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Comedian Phyllis Diller dies at 95
Stand-up routine a club, TV staple
Question of the Day
LOS ANGELES — Phyllis Diller, the housewife turned humorist who aimed some of her sharpest barbs at herself, punctuating her jokes with her trademark cackle, died Monday morning in her Los Angeles home at age 95.
"She died peacefully in her sleep and with a smile on her face," her longtime manager, Milton B. Suchin, told the Associated Press.
Miss Diller, who suffered a near-fatal heart attack in 1999, was found by her son, Perry Diller. The cause of her death has not been released.
She was a staple of nightclubs and television from the 1950s — when female comics were rare — until her retirement in 2002. Miss Diller built her stand-up act around the persona of the corner-cutting housewife ("I bury a lot of my ironing in the backyard") with bizarre looks, a wardrobe to match (by "Omar of Omaha") and a husband named "Fang."
Wrote Time magazine in 1961: "Onstage comes something that, by its own description, looks like a sackful of doorknobs. With hair dyed by Alcoa, pipe-cleaner limbs and knees just missing one another when the feet are wide apart, this is not Princess Volupine. It is Phyllis Diller, the poor man's Auntie Mame, only successful female among the New Wave comedians and one of the few women funny and tough enough to belt out a 'stand-up' act of one-line gags."
She didn't get into comedy until she was nearly 40, after her first husband, Sherwood Diller, prodded her for two years to give up a successful career as an advertising and radio writer. Through it all, she was also a busy mother.
"We had five kids at the time. I don't how he thought we'd handle that," she told the Associated Press in 2006.
Her husband managed her career until the couple's 25-year marriage fell apart in the 1960s. Shortly after her divorce, she married entertainer Warde Donovan, but they separated within months. Through both marriages and other relationships, the foibles of "Fang" remained an integral part of her act.
"Fang is permanent in the act, of course," she once said. "Don't confuse him with my real husbands. They're temporary."
She also appeared in movies, including "Boy, Did I Get a Wrong Number" and "Eight on the Lam" with Bob Hope.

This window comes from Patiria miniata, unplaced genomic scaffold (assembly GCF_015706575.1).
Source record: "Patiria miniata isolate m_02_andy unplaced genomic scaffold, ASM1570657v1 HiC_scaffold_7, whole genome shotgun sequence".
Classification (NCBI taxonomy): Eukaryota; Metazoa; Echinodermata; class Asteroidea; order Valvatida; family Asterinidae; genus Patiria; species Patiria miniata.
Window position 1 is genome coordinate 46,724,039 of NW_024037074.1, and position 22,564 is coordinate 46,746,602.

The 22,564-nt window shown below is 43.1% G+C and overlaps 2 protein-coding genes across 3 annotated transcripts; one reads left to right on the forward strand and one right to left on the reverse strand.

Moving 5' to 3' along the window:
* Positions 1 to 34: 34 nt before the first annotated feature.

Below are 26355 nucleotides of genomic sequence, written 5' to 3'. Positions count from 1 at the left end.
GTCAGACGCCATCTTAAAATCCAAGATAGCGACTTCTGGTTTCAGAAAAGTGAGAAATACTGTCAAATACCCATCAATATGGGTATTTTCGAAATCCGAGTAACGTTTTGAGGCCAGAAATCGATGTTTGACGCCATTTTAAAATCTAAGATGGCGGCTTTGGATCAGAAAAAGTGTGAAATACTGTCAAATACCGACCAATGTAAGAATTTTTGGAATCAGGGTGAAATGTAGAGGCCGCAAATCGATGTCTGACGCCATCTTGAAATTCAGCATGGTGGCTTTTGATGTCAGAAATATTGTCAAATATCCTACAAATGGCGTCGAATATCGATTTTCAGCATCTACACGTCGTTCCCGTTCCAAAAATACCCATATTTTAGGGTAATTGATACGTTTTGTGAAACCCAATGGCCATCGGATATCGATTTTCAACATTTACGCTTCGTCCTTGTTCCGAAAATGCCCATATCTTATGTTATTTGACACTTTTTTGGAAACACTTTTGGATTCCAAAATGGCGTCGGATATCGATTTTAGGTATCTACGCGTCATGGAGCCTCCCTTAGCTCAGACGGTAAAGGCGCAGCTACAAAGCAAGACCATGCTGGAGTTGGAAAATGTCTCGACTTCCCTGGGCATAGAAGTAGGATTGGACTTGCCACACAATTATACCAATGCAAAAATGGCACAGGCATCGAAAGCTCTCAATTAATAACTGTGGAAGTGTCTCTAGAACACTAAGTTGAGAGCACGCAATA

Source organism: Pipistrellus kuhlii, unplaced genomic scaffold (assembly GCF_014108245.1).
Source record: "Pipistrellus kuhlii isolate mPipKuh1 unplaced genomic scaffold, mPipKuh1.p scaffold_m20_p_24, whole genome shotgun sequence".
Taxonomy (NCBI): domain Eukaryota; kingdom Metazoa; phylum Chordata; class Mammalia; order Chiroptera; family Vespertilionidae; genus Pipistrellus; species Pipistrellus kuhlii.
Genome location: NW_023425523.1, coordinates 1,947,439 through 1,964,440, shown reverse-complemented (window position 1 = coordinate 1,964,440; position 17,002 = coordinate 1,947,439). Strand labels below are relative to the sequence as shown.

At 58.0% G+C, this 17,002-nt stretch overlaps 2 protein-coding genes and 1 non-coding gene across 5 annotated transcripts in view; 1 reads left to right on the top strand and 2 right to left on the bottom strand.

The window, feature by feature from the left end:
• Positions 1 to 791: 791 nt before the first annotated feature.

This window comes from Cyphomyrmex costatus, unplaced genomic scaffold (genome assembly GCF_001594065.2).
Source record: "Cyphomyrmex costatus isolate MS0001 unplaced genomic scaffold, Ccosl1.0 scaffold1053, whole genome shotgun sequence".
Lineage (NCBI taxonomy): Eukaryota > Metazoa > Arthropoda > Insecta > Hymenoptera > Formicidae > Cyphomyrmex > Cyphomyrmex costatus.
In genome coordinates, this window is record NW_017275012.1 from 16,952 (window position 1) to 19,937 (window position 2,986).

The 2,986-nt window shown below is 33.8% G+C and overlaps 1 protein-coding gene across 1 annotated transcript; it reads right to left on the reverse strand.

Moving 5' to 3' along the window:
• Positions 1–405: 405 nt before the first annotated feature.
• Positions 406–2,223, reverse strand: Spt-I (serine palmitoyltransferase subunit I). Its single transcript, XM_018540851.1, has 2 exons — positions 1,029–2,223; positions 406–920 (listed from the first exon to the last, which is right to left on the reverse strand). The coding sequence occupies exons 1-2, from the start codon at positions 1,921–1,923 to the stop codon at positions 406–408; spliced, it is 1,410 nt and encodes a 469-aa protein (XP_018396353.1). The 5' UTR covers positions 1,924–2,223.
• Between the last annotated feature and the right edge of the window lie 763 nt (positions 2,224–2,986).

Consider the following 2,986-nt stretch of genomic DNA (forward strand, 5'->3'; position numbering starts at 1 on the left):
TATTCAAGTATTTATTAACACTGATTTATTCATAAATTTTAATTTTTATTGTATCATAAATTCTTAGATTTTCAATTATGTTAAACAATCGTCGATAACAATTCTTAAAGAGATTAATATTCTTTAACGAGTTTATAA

In 1966-67, she was the star of an ABC sitcom about a society family trying to stave off bankruptcy, "The Pruitts of Southampton." In 1968, she was host of a short-lived variety series, "The Beautiful Phyllis Diller Show."
But stand-up comedy was her first love, and when she broke into the business in 1956, it was a field she had largely to herself because female comics weren't widely accepted then.
Although she could be serious during interviews, sooner or later a joke would pop out, often as not followed by that outrageous "Ah-hhaaaaaaaaaaaa-ha-ha-ha!" laugh.
"It's my real laugh," she once said. "It's in the family. When I was a kid, my father called me the laughing hyena."
Her looks were a frequent topic, and she did everything she could to accentuate them — negatively. She wore outrageous fright wigs and deliberately shopped for stage shoes that made her legs look as skinny as possible.
"The older I get, the funnier I get," she said in 1961. "Think what I'll save in not having my face lifted."
She felt different about plastic surgery later, though, and her face, and other body parts, underwent a remarkable transformation. Efforts to be beautiful became a mainstay of her act.
After retiring from stand-up, Miss Diller continued to take occasional small parts in movies and TV shows ("Family Guy") and pursued painting as a serious hobby. She published her autobiography, "Like a Lampshade in a Whorehouse," in 2005. The 2006 film "Goodnight, We Love You" documented her career.
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